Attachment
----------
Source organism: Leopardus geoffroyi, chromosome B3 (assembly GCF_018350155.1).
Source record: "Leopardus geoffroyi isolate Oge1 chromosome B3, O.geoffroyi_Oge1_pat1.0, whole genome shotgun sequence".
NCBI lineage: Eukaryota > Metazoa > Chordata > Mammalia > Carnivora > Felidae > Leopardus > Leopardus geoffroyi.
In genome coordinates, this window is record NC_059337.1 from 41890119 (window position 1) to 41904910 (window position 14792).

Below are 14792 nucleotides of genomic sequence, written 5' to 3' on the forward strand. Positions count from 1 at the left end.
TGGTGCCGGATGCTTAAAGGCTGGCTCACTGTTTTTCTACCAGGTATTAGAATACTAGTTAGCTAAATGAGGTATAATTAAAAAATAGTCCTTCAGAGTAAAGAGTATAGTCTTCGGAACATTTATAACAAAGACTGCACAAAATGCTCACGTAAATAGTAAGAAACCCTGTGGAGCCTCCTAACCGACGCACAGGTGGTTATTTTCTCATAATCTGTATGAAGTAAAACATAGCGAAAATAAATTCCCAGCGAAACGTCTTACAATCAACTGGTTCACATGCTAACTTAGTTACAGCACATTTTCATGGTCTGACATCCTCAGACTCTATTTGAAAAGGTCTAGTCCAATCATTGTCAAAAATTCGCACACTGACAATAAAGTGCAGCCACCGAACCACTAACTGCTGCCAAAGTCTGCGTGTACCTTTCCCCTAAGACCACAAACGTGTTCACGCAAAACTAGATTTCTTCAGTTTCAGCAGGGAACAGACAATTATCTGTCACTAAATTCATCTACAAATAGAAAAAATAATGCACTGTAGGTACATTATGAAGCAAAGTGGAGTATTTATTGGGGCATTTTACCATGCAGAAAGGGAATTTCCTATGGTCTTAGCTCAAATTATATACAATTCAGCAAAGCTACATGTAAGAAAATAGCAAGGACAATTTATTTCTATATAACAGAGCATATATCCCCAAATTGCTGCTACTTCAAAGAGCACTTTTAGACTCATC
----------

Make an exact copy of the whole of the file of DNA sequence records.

Source organism: Leopardus geoffroyi, chromosome B3 (assembly GCF_018350155.1).
Source record: "Leopardus geoffroyi isolate Oge1 chromosome B3, O.geoffroyi_Oge1_pat1.0, whole genome shotgun sequence".
NCBI lineage: Eukaryota > Metazoa > Chordata > Mammalia > Carnivora > Felidae > Leopardus > Leopardus geoffroyi.
In genome coordinates, this window is record NC_059337.1 from 41890119 (window position 1) to 41904910 (window position 14792).

Below are 14792 nucleotides of genomic sequence, written 5' to 3' on the forward strand. Positions count from 1 at the left end.
TGGTGCCGGATGCTTAAAGGCTGGCTCACTGTTTTTCTACCAGGTATTAGAATACTAGTTAGCTAAATGAGGTATAATTAAAAAATAGTCCTTCAGAGTAAAGAGTATAGTCTTCGGAACATTTATAACAAAGACTGCACAAAATGCTCACGTAAATAGTAAGAAACCCTGTGGAGCCTCCTAACCGACGCACAGGTGGTTATTTTCTCATAATCTGTATGAAGTAAAACATAGCGAAAATAAATTCCCAGCGAAACGTCTTACAATCAACTGGTTCACATGCTAACTTAGTTACAGCACATTTTCATGGTCTGACATCCTCAGACTCTATTTGAAAAGGTCTAGTCCAATCATTGTCAAAAATTCGCACACTGACAATAAAGTGCAGCCACCGAACCACTAACTGCTGCCAAAGTCTGCGTGTACCTTTCCCCTAAGACCACAAACGTGTTCACGCAAAACTAGATTTCTTCAGTTTCAGCAGGGAACAGACAATTATCTGTCACTAAATTCATCTACAAATAGAAAAAATAATGCACTGTAGGTACATTATGAAGCAAAGTGGAGTATTTATTGGGGCATTTTACCATGCAGAAAGGGAATTTCCTATGGTCTTAGCTCAAATTATATACAATTCAGCAAAGCTACATGTAAGAAAATAGCAAGGACAATTTATTTCTATATAACAGAGCATATATCCCCAAATTGCTGCTACTTCAAAGAGCACTTTTAGACTCATC